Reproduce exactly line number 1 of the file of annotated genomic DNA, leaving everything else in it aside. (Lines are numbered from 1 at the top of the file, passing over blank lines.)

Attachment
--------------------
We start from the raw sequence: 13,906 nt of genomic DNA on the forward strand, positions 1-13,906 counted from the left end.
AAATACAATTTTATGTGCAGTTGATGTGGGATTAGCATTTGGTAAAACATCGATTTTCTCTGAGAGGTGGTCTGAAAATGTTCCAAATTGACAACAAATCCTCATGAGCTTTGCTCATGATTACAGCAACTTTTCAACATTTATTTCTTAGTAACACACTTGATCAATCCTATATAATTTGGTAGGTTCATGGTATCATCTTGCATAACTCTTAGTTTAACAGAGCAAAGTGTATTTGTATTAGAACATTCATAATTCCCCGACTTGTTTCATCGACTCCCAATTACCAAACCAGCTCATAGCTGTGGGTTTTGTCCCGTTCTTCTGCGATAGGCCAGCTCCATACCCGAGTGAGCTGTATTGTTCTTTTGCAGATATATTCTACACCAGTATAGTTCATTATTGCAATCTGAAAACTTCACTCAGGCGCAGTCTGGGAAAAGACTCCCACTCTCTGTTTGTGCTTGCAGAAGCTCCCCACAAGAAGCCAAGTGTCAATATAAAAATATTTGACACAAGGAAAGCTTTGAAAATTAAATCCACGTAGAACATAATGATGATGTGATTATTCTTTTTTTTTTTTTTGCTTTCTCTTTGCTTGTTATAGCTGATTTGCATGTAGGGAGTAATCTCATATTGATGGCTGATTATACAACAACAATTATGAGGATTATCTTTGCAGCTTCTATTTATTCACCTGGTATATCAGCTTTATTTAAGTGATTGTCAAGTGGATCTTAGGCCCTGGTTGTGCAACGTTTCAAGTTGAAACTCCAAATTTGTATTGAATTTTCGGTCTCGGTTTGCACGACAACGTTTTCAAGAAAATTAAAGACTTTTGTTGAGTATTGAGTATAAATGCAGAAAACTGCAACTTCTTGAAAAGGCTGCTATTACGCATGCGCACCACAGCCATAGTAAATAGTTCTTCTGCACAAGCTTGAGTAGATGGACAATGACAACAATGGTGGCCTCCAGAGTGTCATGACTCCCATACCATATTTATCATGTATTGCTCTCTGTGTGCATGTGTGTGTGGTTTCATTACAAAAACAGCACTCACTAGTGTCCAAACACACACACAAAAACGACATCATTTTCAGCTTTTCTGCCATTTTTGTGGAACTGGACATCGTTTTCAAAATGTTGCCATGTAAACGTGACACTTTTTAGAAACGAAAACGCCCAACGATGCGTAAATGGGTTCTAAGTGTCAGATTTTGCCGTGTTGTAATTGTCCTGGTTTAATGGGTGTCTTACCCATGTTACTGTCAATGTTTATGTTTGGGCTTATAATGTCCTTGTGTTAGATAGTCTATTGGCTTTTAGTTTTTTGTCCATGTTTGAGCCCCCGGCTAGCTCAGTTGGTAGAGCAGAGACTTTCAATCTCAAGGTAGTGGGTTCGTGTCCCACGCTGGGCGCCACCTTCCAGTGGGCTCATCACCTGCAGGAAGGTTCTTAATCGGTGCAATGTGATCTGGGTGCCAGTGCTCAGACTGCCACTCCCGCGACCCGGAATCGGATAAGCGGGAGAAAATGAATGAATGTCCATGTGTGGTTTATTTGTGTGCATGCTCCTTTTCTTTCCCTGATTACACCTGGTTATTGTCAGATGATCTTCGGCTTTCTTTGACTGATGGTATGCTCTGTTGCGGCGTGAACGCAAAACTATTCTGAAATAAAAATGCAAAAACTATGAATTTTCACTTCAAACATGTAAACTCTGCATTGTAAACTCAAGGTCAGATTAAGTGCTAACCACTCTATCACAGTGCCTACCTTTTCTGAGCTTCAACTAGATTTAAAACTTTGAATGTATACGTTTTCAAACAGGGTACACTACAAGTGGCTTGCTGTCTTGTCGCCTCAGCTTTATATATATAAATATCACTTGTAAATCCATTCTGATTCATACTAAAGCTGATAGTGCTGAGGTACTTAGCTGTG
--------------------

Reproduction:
We start from the raw sequence: 13,906 nt of genomic DNA on the forward strand, positions 1-13,906 counted from the left end.